The enemy of our soul truly seeks to steal, kill and destroy us, but I am convinced he often does that in small doses. He stealthily steals our moments of peace one by one, replacing them with fear, anxiety, busy-ness, materialism, and weights of the world that we wear so naturally like running errands, making appointments, family obligations, church commitments, and overall, the things we do that just make us “amazing” in the eyes of everyone around us.


I never did finish that cup of coffee. In fact…most days I don’t.


After all, I am the one who has to solve the problems that end up in my lap, in my home, in my email, and sometimes in my bed (at night…at 2:00am…there’s always SOMEONE needing me—good heavens). Overwhelmed doesn’t seem to cover it. Tired can’t even begin to explain this soul exhaustion that has been the culminating result of seven years of parenthood so far with about four to go until all children are in elementary school. My house is loud and rowdy and there is an injury about every five minutes—not exaggerating. We actually installed a metal first aid kit on our wall so the kids could dress their own wounds, and our oldest wants to be a doctor…also convenient.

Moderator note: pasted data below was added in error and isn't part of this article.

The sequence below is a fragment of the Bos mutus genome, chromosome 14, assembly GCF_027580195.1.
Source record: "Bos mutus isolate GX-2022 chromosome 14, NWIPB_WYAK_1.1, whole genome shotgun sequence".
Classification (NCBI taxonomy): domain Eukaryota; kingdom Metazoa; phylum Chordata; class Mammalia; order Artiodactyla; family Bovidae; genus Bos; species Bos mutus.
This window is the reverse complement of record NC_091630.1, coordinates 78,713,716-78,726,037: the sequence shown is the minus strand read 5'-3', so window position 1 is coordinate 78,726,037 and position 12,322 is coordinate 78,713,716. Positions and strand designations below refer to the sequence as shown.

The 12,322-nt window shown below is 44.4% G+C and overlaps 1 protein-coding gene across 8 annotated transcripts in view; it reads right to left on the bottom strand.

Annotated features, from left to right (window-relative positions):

There are moments when I feel like I am having an out of body experience, like I could see the mess and the crazy, but there was nothing I could do to stop it. And when we go out I feel like people must think something is wrong with me that I can’t keep four young children under control in the store or restaurant. Last time I had the twins in a store, one of them blocked my vision asking for a certain cereal while the other laid on the bottom of the cart and wheeled it away with his hands making a clean get away all the way to the next aisle before I turned around and said, “Where’s my shopping cart?” And it’s in those moments I try to laugh but sometimes I just feel like I am GOING TO LOSE MY EVER-LOVIN’ MIND.